Ethnic groups in Georgia #16 ? Germans
r.amirejibi-mullen at qmul.ac.uk
Mon Jun 9 10:03:21 UTC 2008
Tom Trier and George Tarkhan-Mouravi
Georgian Times , June 4
This week?s article in the series of the wealth of ethnic groups in
Georgia features the Germans. The materials on the ethnic groups are
provided by the European Centre for Minority Issues (ECMI) and the
Institute for Policy Studies (IPS) and are extracted from the book,
Georgia ? An Ethno-Political Handbook by Tom Trier & George
Tarkhan-Mouravi. With support from the foreign ministries of
Switzerland, Norway and Denmark, the book will be published by the end
of this year in a Georgian and an English edition.
Population in Georgia: 651 (2002 Georgia census). 2,000 by community
Total Population: 75-80 million.
Settlement: Dispersedly settled in Tbilisi, Rustavi, Bolnisi, Gori,
Kutaisi, Batumi and Sukhumi.
Kin state: Germany (68 million).
Other countries of settlement: France (1.5 million), CIS countries (1
million), Netherlands (320,000), Italy (290,000), United Kingdom
(266,000) and numerous other countries.
Who, What, Where
Germans have been living in Georgia in larger settlements since the
early 19th century, when a few thousand German peasants were settled
in the country as part of Russia?s colonial policy. Gradually growing
in size, the German community counted persons in Georgia according to
Soviet census data in 1926, and increasing to 20,527 by 1939. Due to
deportations during World War II, however, almost all Germans were
deported, and while some returned in the late 1950s, the population
reached less than 2,300 persons in 1959.
With the fall of the Soviet Union, most of the remaining Germans have
emigrated to Germany. Today, the German community is one of the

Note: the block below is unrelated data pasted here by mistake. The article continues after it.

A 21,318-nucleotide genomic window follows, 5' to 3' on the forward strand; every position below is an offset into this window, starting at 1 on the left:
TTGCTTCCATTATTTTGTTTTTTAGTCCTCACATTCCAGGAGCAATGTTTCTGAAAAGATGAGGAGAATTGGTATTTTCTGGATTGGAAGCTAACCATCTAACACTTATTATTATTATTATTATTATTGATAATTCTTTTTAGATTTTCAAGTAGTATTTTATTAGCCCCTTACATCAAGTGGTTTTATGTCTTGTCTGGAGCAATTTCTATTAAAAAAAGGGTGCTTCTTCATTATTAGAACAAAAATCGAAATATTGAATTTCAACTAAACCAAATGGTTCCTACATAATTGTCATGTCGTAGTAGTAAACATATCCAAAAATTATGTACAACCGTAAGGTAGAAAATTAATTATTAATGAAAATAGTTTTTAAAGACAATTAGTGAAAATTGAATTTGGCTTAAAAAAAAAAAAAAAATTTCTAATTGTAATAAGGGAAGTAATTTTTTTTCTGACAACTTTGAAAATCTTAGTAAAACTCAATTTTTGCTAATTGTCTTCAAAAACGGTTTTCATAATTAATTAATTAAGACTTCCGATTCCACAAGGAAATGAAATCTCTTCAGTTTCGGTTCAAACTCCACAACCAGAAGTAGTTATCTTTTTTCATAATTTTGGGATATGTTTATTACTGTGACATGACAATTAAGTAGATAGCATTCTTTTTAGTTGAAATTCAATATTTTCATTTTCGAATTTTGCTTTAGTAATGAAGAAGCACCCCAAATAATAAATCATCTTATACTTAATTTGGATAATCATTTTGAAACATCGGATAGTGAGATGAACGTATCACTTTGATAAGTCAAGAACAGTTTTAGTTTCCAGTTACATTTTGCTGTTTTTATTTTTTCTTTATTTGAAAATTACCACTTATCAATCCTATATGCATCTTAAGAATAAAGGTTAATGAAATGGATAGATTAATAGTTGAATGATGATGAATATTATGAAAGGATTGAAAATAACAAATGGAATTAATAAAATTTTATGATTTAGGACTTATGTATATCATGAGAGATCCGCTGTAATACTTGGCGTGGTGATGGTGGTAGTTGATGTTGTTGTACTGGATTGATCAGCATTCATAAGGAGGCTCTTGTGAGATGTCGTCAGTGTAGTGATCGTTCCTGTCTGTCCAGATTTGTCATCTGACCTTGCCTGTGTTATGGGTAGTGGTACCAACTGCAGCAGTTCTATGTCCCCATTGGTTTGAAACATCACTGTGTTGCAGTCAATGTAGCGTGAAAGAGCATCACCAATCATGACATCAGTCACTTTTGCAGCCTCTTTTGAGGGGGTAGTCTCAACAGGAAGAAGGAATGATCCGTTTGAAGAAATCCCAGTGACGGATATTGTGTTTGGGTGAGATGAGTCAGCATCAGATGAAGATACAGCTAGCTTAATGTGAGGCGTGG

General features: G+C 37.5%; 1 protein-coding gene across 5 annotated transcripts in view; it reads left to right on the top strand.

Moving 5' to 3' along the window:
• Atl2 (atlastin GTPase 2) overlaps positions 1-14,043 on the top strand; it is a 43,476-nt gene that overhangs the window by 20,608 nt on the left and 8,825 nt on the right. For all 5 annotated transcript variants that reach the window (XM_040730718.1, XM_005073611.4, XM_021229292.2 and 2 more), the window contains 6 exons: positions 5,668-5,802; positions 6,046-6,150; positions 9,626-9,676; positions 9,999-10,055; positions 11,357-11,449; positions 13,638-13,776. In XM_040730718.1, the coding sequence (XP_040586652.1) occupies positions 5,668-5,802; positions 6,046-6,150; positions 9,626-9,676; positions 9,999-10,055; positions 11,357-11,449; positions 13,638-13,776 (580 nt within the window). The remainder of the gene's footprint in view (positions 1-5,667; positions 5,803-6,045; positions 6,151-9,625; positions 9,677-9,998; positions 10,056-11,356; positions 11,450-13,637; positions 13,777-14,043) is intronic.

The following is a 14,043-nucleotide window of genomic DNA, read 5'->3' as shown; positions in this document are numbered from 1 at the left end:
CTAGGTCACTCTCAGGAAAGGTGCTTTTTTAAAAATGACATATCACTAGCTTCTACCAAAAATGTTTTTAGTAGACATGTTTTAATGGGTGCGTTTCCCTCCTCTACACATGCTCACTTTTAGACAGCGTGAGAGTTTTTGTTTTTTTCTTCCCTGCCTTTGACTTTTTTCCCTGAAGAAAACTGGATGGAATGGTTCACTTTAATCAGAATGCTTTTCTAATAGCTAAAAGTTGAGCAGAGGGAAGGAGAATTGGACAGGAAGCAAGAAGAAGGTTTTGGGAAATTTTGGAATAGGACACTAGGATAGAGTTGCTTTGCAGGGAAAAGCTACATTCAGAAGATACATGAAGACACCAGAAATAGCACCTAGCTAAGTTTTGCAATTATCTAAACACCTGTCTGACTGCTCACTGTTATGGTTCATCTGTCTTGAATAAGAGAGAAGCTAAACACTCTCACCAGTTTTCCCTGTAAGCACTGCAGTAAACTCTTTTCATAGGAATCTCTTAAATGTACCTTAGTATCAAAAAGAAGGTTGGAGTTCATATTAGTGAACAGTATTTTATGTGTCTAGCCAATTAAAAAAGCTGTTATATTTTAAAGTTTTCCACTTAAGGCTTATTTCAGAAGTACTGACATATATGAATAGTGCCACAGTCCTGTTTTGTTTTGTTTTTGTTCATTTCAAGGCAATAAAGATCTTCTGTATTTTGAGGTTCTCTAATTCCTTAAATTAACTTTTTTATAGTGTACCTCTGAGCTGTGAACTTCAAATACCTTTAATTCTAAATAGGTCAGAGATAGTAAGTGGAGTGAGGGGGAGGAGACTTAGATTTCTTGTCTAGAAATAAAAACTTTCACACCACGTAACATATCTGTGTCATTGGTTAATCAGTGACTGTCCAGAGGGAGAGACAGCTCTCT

smallest minority groups in the country, generally concentrated in
urban areas and without compact settlements, though a few German
families have returned to traditional German villages such as Asureti
(formerly Elisabethtal). According to the latest census of 2002, 651
persons were recorded as belonging to the German minority, although
the main community organization, Einung, independently has registered
about 2,000 Germans.
A Bit of History
Between 1817 and 1819 over 2,600 German settlers, mostly Protestants,
arrived in Georgia from the region of Swabia in southwestern Germany,
where they established six new settlements mostly near Tbilisi in
south Georgia. Katharinenfeld (now Bolnisi) was one of these
settlements. The Russian government, which actively encouraged
resettlement to the newly incorporated territories of the Empire,
contributed with significant funds to the settlers, extended free land
and housing and also provided loans for the purchase of livestock and
agricultural equipment. On their part, the German colonists were
attracted by the prospects of resettlement in Russia because of the
political and economic hardship they faced at home. Napoleon?s
invasions in Europe, religious persecutions of the protestant German
peasantry and food shortages all played roles in the large-scale
relocation of Germans at that time. Settlement of Germans in the
Caucasus continued until Tsar Alexander II in the 1870s halted
additional German immigration and in the following years the German
community increased only due to natural growth.
The establishment of German churches and the arrival of Lutheran